Stream of Consciousness was a phrase used by William James in his Principles of Psychology (1890) to describe the unbroken flow of perceptions, thoughts, and feelings in the waking mind; it has since been adopted to describe a narrative method in modern fiction. Long passages of introspection, in which the narrator records in detail what passes through a character's awareness, are found in novelists from Samuel Richardson, through William James' brother Henry James, to many novelists of the present era. The long chapter 42 of James' Portrait of a Lady, for example, is entirely given over to the narrator's description of the process of Isabel's memories, thoughts, and feelings. As early as 1888 a minor French writer, Edouard Dujardin, wrote a short novel Les Lauriers sont coupe's ("The Laurels Have Been Cut") which is a rather crude but sustained attempt to represent the scenes and events of the story solely as they impinge upon the consciousness of the central character. As it has been refined since the 1920s, stream of consciousness is the name applied specifically to a mode of narration that undertakes to reproduce, without a narrator's intervention, the full spectrum and continuous flow of a character's mental process, in which sense perceptions mingle with conscious and half-conscious thoughts, memories, expectations, feelings, and random associations.
Some critics use "stream of consciousness" interchangeably with the term interior monologue. It is useful, however, to follow the usage of critics who use the former as the inclusive term, denoting all the diverse means employed by authors to communicate the inclusive state and process of consciousness in a character. "Interior monologue" is then reserved for that species of stream of consciousness which undertakes to present to the reader the course and rhythm of consciousness precisely as it occurs in a character's mind. In interior monologue the author does not intervene, or at any rate intervenes minimally, as describer, guide, or commentator, and does not tidy the vagaries of the mental process into grammatical sentences or into a logical or coherent order. The interior monologue, in its radical form, is sometimes described as the exact presentation of the process of consciousness; but because sense perceptions, mental images, feelings, and some aspects of thought itself are nonverbal, it is clear that the author can present these elements only by converting them into some kind of verbal equivalent. Much of this conversion is a matter of narrative conventions rather than of unedited, point-for-point reproduction, and each author puts his or her own imprint on the interior monologues that are attributed to characters in the narrative. (For the linguistic techniques that have been used to render the states and flow of consciousness, see Dorrit Cohn, Transparent Minds: Narrative Modes for Presendng Consciousness in Fiction, 1978.)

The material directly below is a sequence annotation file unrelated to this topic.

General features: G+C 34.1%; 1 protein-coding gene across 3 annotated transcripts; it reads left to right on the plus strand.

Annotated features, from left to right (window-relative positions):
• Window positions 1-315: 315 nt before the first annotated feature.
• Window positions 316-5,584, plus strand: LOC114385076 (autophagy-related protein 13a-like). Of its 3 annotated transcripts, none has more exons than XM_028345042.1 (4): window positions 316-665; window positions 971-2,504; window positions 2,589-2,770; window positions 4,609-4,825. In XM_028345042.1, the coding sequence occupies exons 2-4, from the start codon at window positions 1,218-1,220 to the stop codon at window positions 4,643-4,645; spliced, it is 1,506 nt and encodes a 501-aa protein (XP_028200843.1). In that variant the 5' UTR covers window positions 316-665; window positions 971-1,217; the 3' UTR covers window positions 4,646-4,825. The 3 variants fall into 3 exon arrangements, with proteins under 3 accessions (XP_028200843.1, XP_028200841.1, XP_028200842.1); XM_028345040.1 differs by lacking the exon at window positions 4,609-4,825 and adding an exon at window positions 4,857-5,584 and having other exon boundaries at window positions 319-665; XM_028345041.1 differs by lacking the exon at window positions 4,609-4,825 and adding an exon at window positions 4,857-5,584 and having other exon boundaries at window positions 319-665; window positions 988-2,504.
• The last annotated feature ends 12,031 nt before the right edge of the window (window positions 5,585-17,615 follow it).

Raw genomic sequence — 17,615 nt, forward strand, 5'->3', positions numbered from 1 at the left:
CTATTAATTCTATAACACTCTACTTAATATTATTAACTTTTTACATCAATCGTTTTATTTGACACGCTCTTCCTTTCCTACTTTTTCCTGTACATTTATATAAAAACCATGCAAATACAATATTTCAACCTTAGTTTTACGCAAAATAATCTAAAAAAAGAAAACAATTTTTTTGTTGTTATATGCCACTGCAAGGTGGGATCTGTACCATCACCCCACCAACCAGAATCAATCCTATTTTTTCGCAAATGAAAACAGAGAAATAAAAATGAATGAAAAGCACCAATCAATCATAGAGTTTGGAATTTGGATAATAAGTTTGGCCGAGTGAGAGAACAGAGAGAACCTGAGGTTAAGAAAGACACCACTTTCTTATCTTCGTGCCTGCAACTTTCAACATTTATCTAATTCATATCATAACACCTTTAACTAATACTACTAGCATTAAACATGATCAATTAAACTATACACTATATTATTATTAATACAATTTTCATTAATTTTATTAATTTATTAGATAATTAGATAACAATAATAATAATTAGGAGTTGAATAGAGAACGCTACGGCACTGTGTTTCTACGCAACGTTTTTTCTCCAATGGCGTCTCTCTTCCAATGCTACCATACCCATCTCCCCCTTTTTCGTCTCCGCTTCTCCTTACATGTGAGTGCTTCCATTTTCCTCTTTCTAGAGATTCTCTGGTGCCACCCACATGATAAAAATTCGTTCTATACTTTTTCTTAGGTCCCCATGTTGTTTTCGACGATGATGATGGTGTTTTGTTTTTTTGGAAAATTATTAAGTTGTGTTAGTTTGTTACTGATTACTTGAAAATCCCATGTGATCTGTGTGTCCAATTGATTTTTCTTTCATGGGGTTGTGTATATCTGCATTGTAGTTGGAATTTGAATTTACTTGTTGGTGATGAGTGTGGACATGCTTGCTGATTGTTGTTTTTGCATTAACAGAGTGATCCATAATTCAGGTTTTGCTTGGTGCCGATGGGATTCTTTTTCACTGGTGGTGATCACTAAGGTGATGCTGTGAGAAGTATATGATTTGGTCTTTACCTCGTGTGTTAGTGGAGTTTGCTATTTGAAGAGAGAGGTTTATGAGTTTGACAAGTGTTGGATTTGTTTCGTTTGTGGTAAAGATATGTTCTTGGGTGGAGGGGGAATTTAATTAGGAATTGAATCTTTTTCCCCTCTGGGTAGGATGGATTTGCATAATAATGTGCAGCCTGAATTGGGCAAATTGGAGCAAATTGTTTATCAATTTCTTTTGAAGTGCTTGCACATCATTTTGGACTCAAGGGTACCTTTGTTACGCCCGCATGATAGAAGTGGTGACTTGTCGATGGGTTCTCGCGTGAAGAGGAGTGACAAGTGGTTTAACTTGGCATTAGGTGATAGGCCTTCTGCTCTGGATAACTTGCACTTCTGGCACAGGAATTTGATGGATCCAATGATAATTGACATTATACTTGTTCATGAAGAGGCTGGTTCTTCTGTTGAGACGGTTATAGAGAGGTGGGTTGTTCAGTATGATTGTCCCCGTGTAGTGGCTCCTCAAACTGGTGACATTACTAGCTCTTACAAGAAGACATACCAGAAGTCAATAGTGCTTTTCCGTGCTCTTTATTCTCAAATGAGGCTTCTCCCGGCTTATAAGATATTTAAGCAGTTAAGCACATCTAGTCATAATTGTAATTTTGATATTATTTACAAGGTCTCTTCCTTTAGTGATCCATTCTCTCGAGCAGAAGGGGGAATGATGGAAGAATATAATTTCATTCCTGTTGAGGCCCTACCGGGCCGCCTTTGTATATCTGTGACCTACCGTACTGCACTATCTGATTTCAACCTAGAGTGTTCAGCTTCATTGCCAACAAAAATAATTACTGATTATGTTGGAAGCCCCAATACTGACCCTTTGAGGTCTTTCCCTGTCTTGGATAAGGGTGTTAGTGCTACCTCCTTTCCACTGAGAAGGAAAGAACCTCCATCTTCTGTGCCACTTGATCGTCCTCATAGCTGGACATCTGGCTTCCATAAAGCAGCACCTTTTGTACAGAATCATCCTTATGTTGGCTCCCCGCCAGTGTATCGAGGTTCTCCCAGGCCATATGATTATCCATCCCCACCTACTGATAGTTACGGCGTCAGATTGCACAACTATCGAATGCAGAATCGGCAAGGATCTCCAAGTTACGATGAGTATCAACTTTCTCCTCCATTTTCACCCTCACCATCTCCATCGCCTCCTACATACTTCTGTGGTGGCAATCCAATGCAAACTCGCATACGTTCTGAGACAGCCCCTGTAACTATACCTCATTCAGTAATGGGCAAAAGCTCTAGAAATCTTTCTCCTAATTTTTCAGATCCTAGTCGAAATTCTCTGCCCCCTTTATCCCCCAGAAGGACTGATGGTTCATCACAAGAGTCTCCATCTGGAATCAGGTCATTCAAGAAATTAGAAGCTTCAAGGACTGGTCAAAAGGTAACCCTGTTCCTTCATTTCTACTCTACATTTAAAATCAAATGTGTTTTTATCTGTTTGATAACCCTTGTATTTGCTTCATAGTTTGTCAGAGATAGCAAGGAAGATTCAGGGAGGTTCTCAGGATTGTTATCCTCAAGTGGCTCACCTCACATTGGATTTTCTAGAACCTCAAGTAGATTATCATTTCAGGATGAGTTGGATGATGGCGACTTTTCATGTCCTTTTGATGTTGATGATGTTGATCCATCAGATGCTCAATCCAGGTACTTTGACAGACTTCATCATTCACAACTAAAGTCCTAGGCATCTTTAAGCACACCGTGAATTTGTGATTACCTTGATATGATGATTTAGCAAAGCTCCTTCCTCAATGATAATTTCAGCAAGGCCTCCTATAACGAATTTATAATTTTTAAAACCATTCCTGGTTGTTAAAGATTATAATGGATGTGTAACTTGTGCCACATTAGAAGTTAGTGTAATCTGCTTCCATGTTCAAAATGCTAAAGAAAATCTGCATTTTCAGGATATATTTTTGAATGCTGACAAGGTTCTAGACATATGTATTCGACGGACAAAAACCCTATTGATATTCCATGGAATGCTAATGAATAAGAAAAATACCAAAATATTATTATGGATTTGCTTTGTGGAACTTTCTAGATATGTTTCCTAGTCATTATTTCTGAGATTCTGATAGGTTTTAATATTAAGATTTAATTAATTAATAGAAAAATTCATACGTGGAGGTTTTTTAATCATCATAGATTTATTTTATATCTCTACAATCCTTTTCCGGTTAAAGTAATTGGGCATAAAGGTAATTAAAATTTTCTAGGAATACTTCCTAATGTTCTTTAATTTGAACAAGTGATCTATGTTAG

James Joyce developed a variety of devices for stream-of-consciousness narrative in Ulysses (1922). Here is a passage of interior monologue from the "Lestrygonian" episode, in which Leopold Bloom saunters through Dublin, observing and musing:
Pineapple rock, lemon platt, butter scotch. A sugar-sticky girl shoveling scoopfuls of creams for a christian brother. Some school treat. Bad for their tummies. Lozenge and comfit manufacturer to His Majesty the King. God. Save. Our. Sitting on his throne, sucking red jujubes white.
Dorothy Richardson sustains a stream-of-consciousness mode of narrative, focused exclusively on the mind and perceptions of her heroine, throughout the twelve volumes of her novel Pilgrimage (1915-38); Virginia Woolf employs the procedure as a primary, although not exclusive, narrative mode in several novels, including Mrs. Dalloway (1925) and To the Lighthouse (1927); and William Faulkner exploits it brilliantly in the first three of the four parts of The Sound and the Fury (1929). [from: Abrams, 1999]